Ask any professional music producer how they got their start, and they’ll likely tell you a story filled with trial and error. Making mistakes is simply part of the journey from amateur to pro. However, some mistakes can seriously hinder your growth if you don’t correct them early on.
In this article, we’ll explore the five biggest mistakes amateur music producers make, along with actionable tips on how to avoid them. Whether you’re just starting out or have been producing for a while, correcting these errors can help fast-track your path to music production mastery.
Mistake #1: Not Finishing Enough Songs
One of the most common amateur producer problems is getting stuck in an endless loop of 8 bars with no idea how to turn it into a full song. This often happens because we wrongly assume every track needs to be an instant hit right out of the gate.
In reality, quality comes from quantity. Prolific artists like Ed Sheeran understand this well. As he shared in an interview, he wrote over 300 songs in just 5 months when he first got started, even though most of them weren’t very good. You have to push through the countless bad songs to get to the great ones.
So how can you get yourself out of loop limbo and start finishing more full songs? Here are two simple but powerful tricks:
Use a Reference Track
Choose a recent favorite song in the same genre you produce. Import it into your DAW and dissect the arrangement. How many bars is the intro and buildup? When do elements get added or subtracted? Reverse engineer the song structure, tempo, and key to create the blueprint for your own track.
Focus on Quantity Over Quality
Forget about making the next chart-topper for now. Set a goal to finish one or two songs per week, even if you think they’re not amazing. Finishing tracks will teach you more about song structure and arrangement than any tutorial. Embrace imperfection and keep the creativity flowing.
Mistake #2: No Clear Mixing Process
Mixing is part technical skills, part art. But having a solid process to follow makes a world of difference between an amateurish mix and a pro one. Here is a simple mixing order you can use to get cleaner, clearer mixes:
- Tame Before Boosting: Reduce unwanted frequencies with EQ cuts before using saturation or boosting. This prevents exaggerating undesirable frequencies.
- Shape Reverb Sends: Use sends instead of inserts for reverb and time-based effects. This allows you to shape the effected signal separately from the dry source.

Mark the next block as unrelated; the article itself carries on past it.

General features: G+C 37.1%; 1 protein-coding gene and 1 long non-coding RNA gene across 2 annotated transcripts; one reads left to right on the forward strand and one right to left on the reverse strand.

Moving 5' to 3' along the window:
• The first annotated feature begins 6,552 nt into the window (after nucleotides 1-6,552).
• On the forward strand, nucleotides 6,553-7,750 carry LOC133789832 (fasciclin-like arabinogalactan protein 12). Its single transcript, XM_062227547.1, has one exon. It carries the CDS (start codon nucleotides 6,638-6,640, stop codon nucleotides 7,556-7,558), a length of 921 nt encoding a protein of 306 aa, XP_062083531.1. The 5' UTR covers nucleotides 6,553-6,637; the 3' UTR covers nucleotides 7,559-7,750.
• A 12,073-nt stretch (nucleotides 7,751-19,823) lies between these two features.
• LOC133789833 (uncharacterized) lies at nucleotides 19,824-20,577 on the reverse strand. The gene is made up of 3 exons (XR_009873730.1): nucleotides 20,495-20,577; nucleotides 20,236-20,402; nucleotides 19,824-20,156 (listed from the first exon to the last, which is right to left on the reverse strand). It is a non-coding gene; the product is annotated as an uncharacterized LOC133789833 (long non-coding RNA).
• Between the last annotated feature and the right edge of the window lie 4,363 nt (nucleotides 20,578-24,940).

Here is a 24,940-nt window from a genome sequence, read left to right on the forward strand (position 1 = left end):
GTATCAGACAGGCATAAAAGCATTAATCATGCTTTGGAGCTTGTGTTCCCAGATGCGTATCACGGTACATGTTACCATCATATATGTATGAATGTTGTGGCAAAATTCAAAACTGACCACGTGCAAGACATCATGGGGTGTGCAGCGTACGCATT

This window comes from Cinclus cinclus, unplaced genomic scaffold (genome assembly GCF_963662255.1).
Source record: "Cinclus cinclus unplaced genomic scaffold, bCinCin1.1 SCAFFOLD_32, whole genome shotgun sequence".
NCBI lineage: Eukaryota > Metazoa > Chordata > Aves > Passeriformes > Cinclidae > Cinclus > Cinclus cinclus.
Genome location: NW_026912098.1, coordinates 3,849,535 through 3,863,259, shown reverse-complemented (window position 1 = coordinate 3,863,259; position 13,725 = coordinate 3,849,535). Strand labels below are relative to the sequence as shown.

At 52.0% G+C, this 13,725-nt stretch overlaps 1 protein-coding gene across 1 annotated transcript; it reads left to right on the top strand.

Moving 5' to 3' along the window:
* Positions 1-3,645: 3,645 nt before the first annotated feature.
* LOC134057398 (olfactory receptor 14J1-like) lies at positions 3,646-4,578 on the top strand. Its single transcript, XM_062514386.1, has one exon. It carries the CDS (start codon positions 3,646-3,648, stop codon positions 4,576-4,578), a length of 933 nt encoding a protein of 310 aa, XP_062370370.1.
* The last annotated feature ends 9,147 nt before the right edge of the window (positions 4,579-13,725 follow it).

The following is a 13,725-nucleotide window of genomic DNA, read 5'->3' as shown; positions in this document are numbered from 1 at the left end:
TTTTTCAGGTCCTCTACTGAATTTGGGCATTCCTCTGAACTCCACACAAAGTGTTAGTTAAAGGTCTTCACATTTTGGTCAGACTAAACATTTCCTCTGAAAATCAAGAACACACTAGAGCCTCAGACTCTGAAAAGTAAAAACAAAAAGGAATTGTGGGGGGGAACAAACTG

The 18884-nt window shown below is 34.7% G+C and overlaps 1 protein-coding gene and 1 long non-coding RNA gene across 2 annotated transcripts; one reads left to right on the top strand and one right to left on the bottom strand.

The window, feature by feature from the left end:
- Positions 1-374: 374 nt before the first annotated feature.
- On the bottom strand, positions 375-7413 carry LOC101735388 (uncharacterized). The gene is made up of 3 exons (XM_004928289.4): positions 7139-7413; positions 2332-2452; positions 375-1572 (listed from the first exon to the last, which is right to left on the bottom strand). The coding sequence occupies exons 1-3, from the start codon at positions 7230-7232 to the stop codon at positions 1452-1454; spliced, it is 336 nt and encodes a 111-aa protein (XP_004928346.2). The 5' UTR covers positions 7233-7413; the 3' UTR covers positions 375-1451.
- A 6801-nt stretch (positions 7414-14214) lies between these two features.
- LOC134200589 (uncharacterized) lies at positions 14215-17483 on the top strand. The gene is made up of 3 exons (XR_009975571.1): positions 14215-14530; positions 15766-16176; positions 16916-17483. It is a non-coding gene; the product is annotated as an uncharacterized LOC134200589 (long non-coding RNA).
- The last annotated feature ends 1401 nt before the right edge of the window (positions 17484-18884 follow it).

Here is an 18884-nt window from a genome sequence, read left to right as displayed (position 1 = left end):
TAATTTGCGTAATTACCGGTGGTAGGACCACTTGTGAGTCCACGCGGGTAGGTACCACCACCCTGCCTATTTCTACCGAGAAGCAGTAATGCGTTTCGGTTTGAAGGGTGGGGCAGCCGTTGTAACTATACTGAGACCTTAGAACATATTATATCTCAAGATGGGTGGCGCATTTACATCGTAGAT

- Set Reverb Levels Lower Than You Think: It’s easy to overdo reverb as a beginner. Start with the reverb send quite low, then bring it up gradually. Less is often more.
- Shape Bass & Drums First: Get your low-end and groove sounding solid before focusing on the melody and highs. Your track will feel more cohesive this way.
- Listen On Multiple Systems: Don’t just mix on headphones or studio monitors. Test the mix on phone speakers, earbuds, car stereo, etc. to expose any issues.
Mistake #3: No Fundamentals Framework
It’s tempting when starting out to skip straight to sound design, melodies, and other creative tasks. But lacking core music production fundamentals will always hold you back. Make sure you understand these essential concepts:
- Basic music theory – scales, chords, song structure
- Critical listening skills – identifying problems by ear
- Mixing processes – panning, EQ, compression, reverb
- Synthesis and sound design
- MIDI editing and automation
- Exporting and mastering basics
Learn the fundamentals well before trying to reinvent the wheel. All the pros mastered the core skills first before developing their unique styles.
Mistake #4: Seeking a Unique Sound Too Soon
Another common trap amateur producers fall into is obsessively trying to find their “sound” right away. It’s great to experiment, but don’t worry about being completely original early on.
You first need to learn how to effectively use the tools and create well-crafted songs. Emulate your favorite artists and note what you like about their work. Combine multiple influences to create your initial style.
Once you have the fundamentals down, your unique flair will emerge organically over time. Don’t rush or force it. The best way to find your sound is by finishing a lot of music first.
Mistake #5: Ignoring Feedback & Critique
It’s easy as a beginner producer to get attached to your creations and avoid sharing them to avoid critique. But regularly getting objective feedback is critical for improvement. Here are some tips:
- Share work-in-progress tracks with producer friends and ask for their honest input.
- Post clips on forums and music subreddits asking what needs improvement.
- Participate in feedback threads to practice giving and receiving notes.
- Review your work after taking a break to hear it with fresh ears.
- Listen on different systems to spot issues in your mix.
Having a growth mindset means embracing feedback and being willing to tweak things that aren’t working. You’ll avoid mistakes that pros would catch right away.
The path from amateur to professional in any creative field is filled with hurdles. But being aware of the most common music production mistakes upfront will enable you to sidestep pitfalls on your journey. What matters most is showing up consistently, finishing music, and continuing to learn. If you stay disciplined and treat your craft seriously, you’ll be joining the pros in no time.
Becoming a skilled, professional-grade music producer doesn’t happen overnight. But following proven advice from the experts can fast-track your progress. By avoiding these five major mistakes amateurs typically make, you’ll be off to a great head start. Establish strong fundamentals, finish more songs, get quality feedback, and keep polishing your craft above all else. Your future fans are eagerly awaiting the great music you’re destined to produce.